The support group starts this Friday, March 23, 2012, at 6 p.m. in the lobby located at 7300 Dexter-Ann Arbor Road, Dexter, Mich., 48130.
Sue Pellerito, M.S.W., social worker, has volunteered to lead this group, and she will be joined by a representative from the American Red Cross. She is part of the U-M Ambulatory Social Work Group, and has been the on-site social worker at Dexter Family Medicine since 2010. While she is there on Fridays each week, her role is to provide whatever social work services are needed, from individual short-term supportive therapy to connecting people with all manner of resources, including supportive therapy.
Medical director, Kathryn M. Harmes, M.D., lecturer, says, “Local agencies have been working hard on relief efforts, and we wanted to find a unique way to participate and serve the community we love so much. Many of our employees live in Dexter and have been affected as well as our patients. We are very fortunate to have been relatively unaffected despite being so close to the most heavily damaged neighborhood.”
Read more about Dexter Family Medicine's efforts in providing support on the Patient Care page.
February 6, 2012:
Integrative Medicine Conference: Creating Wellness an Integrative Approach
Registration is currently open for this course, which is designed to provide an evidence-based update on integrative approaches to common health concerns for practicing primary care providers. The conference will be held on March 29 and 30 at Kensington Court in Ann Arbor.
Integrative Medicine is the sythesis of conventional medicine with evidence-based complementary and alternative medicine therapies. It is a philosophy and a way of providing health care that reaffirms the importance of the relationship between practicioner and patient, focuses on the whole person, is informed by evidence, and makes use of all appropriate therapeutic approaches, healthcare professionals and disciplines to achieve optimal health and healing. Intergrative Medicine focuses on promoting wellness within the patient, as well as the provider.
Visit MAFP for more information and to register.
January 12, 2012:
In an article entitled, "From Milan to Marquette," Medicine at Michigan highlights the careers of several physicians who studied at U-M and decided to practice medicine right here in Michigan. The article features Carla Zahuranec, M.D. (Residency 2008), who now practices in the Milan office of IHA. "The U-M has a top family medicine residency program. It's a good combination of bread-and-butter family medicine and tertiary care, and academic hospital experience," said Dr. Zahuranec.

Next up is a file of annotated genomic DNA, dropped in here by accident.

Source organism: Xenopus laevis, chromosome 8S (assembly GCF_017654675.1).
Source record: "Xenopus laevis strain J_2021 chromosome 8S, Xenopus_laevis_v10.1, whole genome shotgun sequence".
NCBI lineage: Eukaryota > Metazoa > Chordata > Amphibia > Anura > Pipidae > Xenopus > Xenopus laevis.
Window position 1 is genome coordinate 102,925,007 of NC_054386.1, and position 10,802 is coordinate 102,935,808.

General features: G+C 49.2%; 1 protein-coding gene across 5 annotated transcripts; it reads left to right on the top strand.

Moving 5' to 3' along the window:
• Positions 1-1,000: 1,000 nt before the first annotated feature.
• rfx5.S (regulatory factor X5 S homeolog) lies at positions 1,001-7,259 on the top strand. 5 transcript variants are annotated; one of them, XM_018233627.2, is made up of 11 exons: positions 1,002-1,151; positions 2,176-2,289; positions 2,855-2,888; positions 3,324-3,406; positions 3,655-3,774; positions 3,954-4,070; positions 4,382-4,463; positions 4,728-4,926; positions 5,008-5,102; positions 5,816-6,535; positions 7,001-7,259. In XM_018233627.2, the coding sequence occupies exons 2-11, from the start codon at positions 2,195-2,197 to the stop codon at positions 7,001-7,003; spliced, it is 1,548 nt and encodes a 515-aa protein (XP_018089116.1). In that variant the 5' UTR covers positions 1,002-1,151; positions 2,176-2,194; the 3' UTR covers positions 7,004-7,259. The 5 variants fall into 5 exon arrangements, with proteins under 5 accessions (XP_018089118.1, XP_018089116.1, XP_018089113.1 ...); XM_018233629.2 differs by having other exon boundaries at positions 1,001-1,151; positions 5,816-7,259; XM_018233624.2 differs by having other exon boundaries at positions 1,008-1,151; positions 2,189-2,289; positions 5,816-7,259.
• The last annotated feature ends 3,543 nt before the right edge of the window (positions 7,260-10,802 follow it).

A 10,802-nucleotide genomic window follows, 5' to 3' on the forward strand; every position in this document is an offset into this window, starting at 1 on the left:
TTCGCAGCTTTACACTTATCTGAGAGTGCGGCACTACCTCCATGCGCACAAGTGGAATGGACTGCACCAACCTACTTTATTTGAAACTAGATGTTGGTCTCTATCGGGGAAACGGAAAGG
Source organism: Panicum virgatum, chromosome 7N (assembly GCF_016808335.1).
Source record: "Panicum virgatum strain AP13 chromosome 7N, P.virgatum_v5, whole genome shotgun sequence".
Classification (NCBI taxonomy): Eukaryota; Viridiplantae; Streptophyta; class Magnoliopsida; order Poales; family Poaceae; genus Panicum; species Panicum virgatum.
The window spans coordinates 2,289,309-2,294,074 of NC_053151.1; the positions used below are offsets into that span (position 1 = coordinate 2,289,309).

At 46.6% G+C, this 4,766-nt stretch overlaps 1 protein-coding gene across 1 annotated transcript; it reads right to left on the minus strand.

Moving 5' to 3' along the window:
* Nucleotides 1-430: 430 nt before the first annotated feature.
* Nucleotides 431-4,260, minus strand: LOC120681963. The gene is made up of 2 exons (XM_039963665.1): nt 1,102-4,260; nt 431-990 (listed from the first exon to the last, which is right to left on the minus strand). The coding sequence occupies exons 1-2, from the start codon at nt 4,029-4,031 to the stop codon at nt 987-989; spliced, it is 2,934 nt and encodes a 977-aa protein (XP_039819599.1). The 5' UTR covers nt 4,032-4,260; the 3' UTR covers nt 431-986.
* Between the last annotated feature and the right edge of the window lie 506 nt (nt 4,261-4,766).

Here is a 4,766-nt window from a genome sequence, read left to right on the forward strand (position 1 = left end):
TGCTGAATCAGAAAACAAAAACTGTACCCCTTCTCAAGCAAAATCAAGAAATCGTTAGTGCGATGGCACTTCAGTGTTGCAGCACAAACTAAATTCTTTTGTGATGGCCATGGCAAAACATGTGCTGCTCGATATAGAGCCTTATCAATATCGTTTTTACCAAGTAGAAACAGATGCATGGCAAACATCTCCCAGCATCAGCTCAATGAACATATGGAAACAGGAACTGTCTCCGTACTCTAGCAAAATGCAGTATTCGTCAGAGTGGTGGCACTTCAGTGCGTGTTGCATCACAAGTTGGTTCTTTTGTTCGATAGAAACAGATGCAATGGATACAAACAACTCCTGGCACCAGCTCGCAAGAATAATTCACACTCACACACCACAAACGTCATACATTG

The article states, "Though she’s wanted to work in medicine as long as she can remember — first as a nurse and then as a physician — it was, in part, her mother’s death of a pulmonary embolism when Zahuranec was six years old that inspired her career in family medicine. 'I wanted to help create more opportunities for parents and grandparents,' she says — improving health, extending life, allowing families to stay together longer."
Read the complete article in Medicine at Michigan.
December 15, 2011: Family Medicine in the News
|Mack T. Ruffin IV, M.D., M.P.H., along with with his wife, Kathy Carter, and sons, Noah and Sean, celebrate at the installation ceremony.|
Mack T. Ruffin IV, M.D., M.P.H., the Dr. Max and Buena Lichter Research Professor in Family Medicine, was featured in an article in the Chelsea Standard.
The article states, "Chelsea resident Dr. Mack Ruffin was honored at the Nov. 21 installation ceremony of the Dr. Max and Buena Lichter Research Professor of Family Medicine at the University of Michigan Department of Family Medicine. Established in 2007 through a gift from Dr. Allen and Evie Lichter and Dr. Paul and Carolyn Lichter, the professorship honors the memory of their father, Dr. Max Lichter, a family physician who practiced in Melvindale for five decades and their mother, Buena Lichter." Read more in the Chelsea Standard.
December 15, 2011: Event
Darrell G. Kirch, M.D. President and CEO of the Association of American Medical Colleges (AAMC) presented "Can Anyone Fix Health Care?" at Family Medicine's Grand Rounds on December 14.
A distinguished physician, educator, and medical scientist, Dr. Kirch speaks and publishes widely on the need for transformation in the nation's health care system and how academic medicine can lead that change across medical education, biomedical research, and patient care.
In his presentation, Dr. Kirch addressed what we must do as an institution, a community, and a nation to fix the crisis in American health care.
Novmeber 22, 2011: Dr. Mack Ruffin Appointed as Dr. Max and Buena Lichter Research Professor
Mack T. Ruffin IV, M.D., M.P.H., was recently honored at the installation ceremony of the Dr. Max and Buena Lichter Research Professor of Family Medicine.
The Dr. Max and Buena Lichter Research Professorship in Family Medicine was established in 2007 through a generous gift from Dr. Allen and Evie Lichter and Dr. Paul and Carolyn Lichter. The installation ceremony was held on November 21, 2011. This professorship honors the memory of their father, Dr. Max Lichter, a family physician who practiced in Melvindale, a Detroit suburb, for five decades and their mother, Buena Lichter, and is intended to encourage and support research in family medicine.
Read more on the Research page.
September 26, 2011: Research Subjects Needed
The Department, in conjunction with U-M Integrative Medicine, is looking for individuals to particpate in a research study about the effects of tart cherries.
Potential subjects must:
For more information, please contact the research team at (866) 219-9100 or firstname.lastname@example.org.